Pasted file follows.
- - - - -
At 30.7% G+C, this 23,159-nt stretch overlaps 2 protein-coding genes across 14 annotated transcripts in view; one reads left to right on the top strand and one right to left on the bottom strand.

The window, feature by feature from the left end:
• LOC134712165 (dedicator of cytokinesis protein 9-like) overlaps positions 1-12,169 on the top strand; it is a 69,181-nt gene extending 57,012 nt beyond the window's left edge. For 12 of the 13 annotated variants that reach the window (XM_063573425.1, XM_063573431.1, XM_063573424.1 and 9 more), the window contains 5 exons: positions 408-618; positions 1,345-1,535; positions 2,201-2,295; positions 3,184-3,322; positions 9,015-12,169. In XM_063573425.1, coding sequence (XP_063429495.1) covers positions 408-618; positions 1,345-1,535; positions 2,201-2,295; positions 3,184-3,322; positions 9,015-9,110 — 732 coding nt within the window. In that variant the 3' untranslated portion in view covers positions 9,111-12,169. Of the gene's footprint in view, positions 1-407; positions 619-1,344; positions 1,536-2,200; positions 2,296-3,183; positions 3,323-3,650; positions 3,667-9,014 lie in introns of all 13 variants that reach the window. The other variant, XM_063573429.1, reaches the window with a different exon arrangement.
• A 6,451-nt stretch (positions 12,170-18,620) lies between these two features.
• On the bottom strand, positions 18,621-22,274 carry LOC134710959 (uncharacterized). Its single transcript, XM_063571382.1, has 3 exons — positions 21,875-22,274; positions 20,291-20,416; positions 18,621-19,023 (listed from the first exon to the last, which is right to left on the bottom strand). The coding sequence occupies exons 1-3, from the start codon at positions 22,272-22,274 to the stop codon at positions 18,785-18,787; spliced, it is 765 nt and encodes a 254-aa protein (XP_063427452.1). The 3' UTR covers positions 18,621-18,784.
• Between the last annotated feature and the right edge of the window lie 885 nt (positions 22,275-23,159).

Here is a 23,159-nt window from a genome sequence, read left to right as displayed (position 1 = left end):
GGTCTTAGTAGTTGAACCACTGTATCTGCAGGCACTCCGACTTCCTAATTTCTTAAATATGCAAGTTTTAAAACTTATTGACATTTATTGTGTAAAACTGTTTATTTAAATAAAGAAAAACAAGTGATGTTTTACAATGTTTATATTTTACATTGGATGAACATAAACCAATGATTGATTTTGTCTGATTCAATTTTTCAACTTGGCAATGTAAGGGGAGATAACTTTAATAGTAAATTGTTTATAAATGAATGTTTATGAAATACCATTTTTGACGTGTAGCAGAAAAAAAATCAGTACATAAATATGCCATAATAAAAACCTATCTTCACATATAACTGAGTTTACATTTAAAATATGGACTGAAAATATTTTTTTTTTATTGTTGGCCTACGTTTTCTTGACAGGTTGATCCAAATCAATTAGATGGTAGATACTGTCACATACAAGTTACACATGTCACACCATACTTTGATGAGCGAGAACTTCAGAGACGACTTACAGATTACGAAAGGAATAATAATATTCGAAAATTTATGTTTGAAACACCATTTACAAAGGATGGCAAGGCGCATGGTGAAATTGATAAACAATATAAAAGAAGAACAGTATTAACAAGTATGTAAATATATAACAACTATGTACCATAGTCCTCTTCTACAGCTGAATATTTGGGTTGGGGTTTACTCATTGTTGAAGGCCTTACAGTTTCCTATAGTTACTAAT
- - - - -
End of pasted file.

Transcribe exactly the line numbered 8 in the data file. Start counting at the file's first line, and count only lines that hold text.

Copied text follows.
GGTCTTAGTAGTTGAACCACTGTATCTGCAGGCACTCCGACTTCCTAATTTCTTAAATATGCAAGTTTTAAAACTTATTGACATTTATTGTGTAAAACTGTTTATTTAAATAAAGAAAAACAAGTGATGTTTTACAATGTTTATATTTTACATTGGATGAACATAAACCAATGATTGATTTTGTCTGATTCAATTTTTCAACTTGGCAATGTAAGGGGAGATAACTTTAATAGTAAATTGTTTATAAATGAATGTTTATGAAATACCATTTTTGACGTGTAGCAGAAAAAAAATCAGTACATAAATATGCCATAATAAAAACCTATCTTCACATATAACTGAGTTTACATTTAAAATATGGACTGAAAATATTTTTTTTTTATTGTTGGCCTACGTTTTCTTGACAGGTTGATCCAAATCAATTAGATGGTAGATACTGTCACATACAAGTTACACATGTCACACCATACTTTGATGAGCGAGAACTTCAGAGACGACTTACAGATTACGAAAGGAATAATAATATTCGAAAATTTATGTTTGAAACACCATTTACAAAGGATGGCAAGGCGCATGGTGAAATTGATAAACAATATAAAAGAAGAACAGTATTAACAAGTATGTAAATATATAACAACTATGTACCATAGTCCTCTTCTACAGCTGAATATTTGGGTTGGGGTTTACTCATTGTTGAAGGCCTTACAGTTTCCTATAGTTACTAAT